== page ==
Jared Sundstrom (Prune Packers, UC Santa Barbara) and second baseman Hunter Baldwin (Mudcats, Harvard) also shined for the North Division during Wednesday’s game. Sundstrom went 1-2 at the plate with a double while Baldwin finished the evening with five assists, two putouts and a part in all three of his team’s double plays. 

Much like last year, it quickly became apparent that both teams’ defenses came ready to play; the sides combined for one base knock, one walk and four strikeouts through the first two frames. 

The contest opened up in the third when Ganus reached first due to an error by shortstop Alex Gouveia (Stompers, UC Davis). After third baseman Drew Cowley (Saints, Oregon) and catcher Griffin Everitt (Foresters, Nebraska) both picked up base hits, a fielders’ choice allowed Ganus to score and put the South Division up 1-0. 

Despite giving up a run, the North Division got out of the half-inning in style, as Baldwin, Gouveia and first baseman JT Waldon (Potters, Undecided) combined for a flashy 4-6-3 double play. 

With two outs in the bottom of the third, Gouveia and center fielder Jake Holcroft (Prune Packers, Portland) picked up the North Division’s first two hits. However, Maloney’s third strikeout of the inning helped keep the opposition off of the scoresheet. The junior right-hander stated that he was successful on the mound because his main goal was to “fill up the zone and throw strikes.” 

The South Division threatened to score again in the fourth when first baseman Gavin Kash (Foresters, Texas Tech) doubled and center fielder TC Simmons (Riptide, Connecticut) drew a walk. Donahue then popped out before the Baldwin, Gouveia and Waldon trio struck again, combining for another inning-ending double play. 

Relief pitcher Chris Stamos (Saints, California) was called upon in the sixth to preserve his team’s narrow 1-0 lead. And the left-hander did just that, retiring three of the four batters he faced in a dominant inning pitched. The North Division got their lone base knock of the frame when third baseman Trey Furrey (Potters, Oklahoma Baptist) sent a single into center field. 

Both sides’ offenses then stayed quiet until the ninth, as there were only two hits during the sixth and seventh innings, both from the CCL South. 

However, the final frame of the contest proved to be the most exciting. In his second at-bat of the evening, Santos launched a leadoff home run off of the left field scoreboard to increase the South Division’s lead to two. The Fort Worth, Texas native recalled that he saw the pitch all the way but initially wasn’t sure his homer had enough height on it. 

“I saw it [the first pitch] pretty well, so I was just thinking low middle. [Davis] threw a slider outside and I put a swing on it. I didn’t know if it was going to be high enough but luckily it was,” said Santos. 

Second baseman/pinch hitter Kamau Neighbors (Barons, Long Beach CC) followed up the homer by slamming a single over North Division second baseman Ryan Ellis’ (Crawdads, St. Mary’s) head. But Neighbors’ most impactful play came in the tail end of the inning.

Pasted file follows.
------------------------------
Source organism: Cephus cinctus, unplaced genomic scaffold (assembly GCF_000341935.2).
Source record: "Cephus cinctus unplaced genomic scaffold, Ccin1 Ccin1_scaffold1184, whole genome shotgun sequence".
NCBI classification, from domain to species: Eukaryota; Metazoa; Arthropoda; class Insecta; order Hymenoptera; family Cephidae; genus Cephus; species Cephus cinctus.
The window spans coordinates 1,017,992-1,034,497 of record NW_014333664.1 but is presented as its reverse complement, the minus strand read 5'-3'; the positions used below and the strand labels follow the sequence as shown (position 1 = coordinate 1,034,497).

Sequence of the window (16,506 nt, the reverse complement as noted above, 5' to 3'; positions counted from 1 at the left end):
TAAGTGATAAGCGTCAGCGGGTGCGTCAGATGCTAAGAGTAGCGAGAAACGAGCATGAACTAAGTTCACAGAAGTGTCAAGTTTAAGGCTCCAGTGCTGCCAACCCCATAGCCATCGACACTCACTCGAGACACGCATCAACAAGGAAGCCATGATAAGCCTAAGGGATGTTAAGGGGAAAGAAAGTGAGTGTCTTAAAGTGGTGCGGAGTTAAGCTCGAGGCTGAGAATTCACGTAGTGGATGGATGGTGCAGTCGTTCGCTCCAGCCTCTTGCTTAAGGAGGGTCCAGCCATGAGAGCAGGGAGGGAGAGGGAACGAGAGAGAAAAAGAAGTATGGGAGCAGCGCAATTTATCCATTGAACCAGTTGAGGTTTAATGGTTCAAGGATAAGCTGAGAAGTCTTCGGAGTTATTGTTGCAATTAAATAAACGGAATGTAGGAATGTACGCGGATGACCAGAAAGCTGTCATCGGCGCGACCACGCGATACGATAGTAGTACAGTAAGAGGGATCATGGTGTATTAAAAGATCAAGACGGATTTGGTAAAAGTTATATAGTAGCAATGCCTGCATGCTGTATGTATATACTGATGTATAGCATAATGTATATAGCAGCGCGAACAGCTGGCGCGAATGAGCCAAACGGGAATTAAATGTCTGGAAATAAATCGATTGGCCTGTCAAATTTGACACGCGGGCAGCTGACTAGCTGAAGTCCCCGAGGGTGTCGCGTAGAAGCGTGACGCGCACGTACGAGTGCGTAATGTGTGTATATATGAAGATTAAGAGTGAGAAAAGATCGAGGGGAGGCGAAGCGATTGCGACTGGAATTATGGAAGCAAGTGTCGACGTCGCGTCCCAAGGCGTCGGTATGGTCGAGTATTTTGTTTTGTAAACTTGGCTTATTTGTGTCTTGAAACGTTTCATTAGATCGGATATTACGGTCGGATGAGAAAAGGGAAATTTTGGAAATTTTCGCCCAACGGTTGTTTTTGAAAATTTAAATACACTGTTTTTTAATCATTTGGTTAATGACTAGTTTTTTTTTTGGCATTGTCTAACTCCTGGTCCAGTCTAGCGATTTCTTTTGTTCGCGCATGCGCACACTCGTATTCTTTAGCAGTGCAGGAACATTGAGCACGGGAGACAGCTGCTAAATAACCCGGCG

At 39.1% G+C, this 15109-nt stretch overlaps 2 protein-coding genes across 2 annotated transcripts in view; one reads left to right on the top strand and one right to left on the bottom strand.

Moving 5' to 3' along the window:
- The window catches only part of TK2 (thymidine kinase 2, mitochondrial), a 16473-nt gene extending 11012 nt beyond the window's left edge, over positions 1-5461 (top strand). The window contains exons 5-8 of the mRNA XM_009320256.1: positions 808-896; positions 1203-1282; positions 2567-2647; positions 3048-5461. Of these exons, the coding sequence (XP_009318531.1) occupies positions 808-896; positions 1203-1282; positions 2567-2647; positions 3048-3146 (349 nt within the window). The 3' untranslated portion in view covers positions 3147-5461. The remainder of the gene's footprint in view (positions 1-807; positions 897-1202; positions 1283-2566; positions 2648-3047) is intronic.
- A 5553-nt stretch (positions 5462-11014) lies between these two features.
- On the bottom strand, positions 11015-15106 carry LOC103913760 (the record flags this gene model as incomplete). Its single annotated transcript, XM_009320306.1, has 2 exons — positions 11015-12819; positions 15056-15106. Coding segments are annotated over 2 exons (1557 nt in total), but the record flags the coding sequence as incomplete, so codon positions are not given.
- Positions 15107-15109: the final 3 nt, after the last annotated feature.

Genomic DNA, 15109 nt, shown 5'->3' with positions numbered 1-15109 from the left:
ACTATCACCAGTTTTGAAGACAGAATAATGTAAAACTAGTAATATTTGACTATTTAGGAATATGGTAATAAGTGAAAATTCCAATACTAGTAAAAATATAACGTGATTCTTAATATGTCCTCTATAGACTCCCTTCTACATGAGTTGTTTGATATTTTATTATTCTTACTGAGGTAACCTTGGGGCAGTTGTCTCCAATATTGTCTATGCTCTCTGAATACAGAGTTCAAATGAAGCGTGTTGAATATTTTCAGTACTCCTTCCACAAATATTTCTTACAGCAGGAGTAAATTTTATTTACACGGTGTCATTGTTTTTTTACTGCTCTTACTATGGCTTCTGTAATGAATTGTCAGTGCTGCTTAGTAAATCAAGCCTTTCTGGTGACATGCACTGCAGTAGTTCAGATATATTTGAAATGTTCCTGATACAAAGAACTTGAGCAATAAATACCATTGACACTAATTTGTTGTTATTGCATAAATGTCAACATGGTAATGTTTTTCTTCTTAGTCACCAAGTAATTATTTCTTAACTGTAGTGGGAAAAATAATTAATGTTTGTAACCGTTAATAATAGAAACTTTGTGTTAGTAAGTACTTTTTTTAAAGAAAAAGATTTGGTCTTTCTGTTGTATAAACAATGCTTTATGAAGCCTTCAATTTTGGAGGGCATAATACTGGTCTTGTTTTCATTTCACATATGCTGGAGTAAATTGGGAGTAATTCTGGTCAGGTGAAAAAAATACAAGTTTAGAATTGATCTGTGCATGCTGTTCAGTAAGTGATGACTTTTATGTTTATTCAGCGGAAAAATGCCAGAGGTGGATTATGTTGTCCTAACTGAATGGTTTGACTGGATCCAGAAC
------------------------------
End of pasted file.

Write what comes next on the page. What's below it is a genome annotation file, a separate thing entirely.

After closer Nick Proctor (Foresters, California) picked up two straight K’s and was replaced by Aaron Rosales (Barons, Santa Anna College), first baseman Ryan DuRoff (Crawdads, Chabot) and designated hitter Cole Santander (Mudcats, Long Beach State) drew consecutive walks to keep the game going. The next batter, Ellis, sent the second pitch he saw sailing into right-center field. Standing in the way, however, was Neighbors, who leapt up and made a miraculous grab in midair, sealing the victory for the South Division. 

Following the conclusion of the Showcase Game, the teams will enter into a two-week stretch leading up to the CCL State Championship presented by Firestone Walker Brewing Company, which is set to take place from August 4-6. 


July 16, 2022

The California Collegiate League Showcase Game Selection Committee has announced the participants for the 2022 CCL Showcase Game presented by the Amateur Baseball Development Group (ABDG):


Team Designations // MLB – MLB Academy Barons, AS – Arroyo Seco Saints, CON – Conejo Oaks, HLD – Healdsburg Prune Packers, LIN – Lincoln Potters, OCR – Orange County Riptide, SLO – San Luis Obispo Blues, SBF – Santa Barbara Foresters, SOL – Solano Mudcats, SON – Sonoma Stompers, WCC – Walnut Creek Crawdads

LOS ANGELES, CA – The week of July 18 will be a memorable one for baseball fans in Southern California and around the world. For the first time in 42 years, Major League Baseball’s All-Star Game will take place at historic Dodger Stadium in Los Angeles on Tuesday, July 19.

On Wednesday, July 20, some of college baseball’s top players will compete in the California Collegiate League’s premier event—the CCL Showcase Game presented by the Amateur Baseball Development Group (ABDG)—down the 110 Freeway at the MLB Academy in Compton, Calif. Sixty of the CCL’s most outstanding collegiate players from all across the country will display their talents before a national audience on Bally Sports TV. The first pitch is scheduled for 7 p.m. PST. Tickets may be purchased at the gate.

California Collegiate League team managers have submitted their prospect list to the Showcase Game Selection Committee. Final North and South Division rosters will be announced on Saturday, July 16. The head coaches of the game will be decided by the winning percentage based on league wins up to July 15.